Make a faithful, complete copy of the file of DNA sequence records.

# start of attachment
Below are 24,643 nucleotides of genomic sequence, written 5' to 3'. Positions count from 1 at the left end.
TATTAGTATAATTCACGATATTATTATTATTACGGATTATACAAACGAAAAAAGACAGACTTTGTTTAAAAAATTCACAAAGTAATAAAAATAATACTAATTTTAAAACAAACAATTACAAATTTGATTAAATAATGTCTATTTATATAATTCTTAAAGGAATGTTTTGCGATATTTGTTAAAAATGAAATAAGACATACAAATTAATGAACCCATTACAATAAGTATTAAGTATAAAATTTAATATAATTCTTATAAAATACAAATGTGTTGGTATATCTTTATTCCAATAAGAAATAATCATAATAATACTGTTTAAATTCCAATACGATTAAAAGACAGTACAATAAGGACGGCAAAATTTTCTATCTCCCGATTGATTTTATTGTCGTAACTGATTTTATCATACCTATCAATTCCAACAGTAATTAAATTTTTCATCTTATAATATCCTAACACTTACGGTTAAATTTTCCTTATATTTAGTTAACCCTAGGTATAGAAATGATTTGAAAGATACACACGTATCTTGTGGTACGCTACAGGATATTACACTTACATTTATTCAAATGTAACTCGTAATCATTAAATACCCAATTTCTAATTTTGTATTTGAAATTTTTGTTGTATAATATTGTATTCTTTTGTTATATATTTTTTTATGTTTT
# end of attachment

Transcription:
Below are 24,643 nucleotides of genomic sequence, written 5' to 3'. Positions count from 1 at the left end.
TATTAGTATAATTCACGATATTATTATTATTACGGATTATACAAACGAAAAAAGACAGACTTTGTTTAAAAAATTCACAAAGTAATAAAAATAATACTAATTTTAAAACAAACAATTACAAATTTGATTAAATAATGTCTATTTATATAATTCTTAAAGGAATGTTTTGCGATATTTGTTAAAAATGAAATAAGACATACAAATTAATGAACCCATTACAATAAGTATTAAGTATAAAATTTAATATAATTCTTATAAAATACAAATGTGTTGGTATATCTTTATTCCAATAAGAAATAATCATAATAATACTGTTTAAATTCCAATACGATTAAAAGACAGTACAATAAGGACGGCAAAATTTTCTATCTCCCGATTGATTTTATTGTCGTAACTGATTTTATCATACCTATCAATTCCAACAGTAATTAAATTTTTCATCTTATAATATCCTAACACTTACGGTTAAATTTTCCTTATATTTAGTTAACCCTAGGTATAGAAATGATTTGAAAGATACACACGTATCTTGTGGTACGCTACAGGATATTACACTTACATTTATTCAAATGTAACTCGTAATCATTAAATACCCAATTTCTAATTTTGTATTTGAAATTTTTGTTGTATAATATTGTATTCTTTTGTTATATATTTTTTTATGTTTT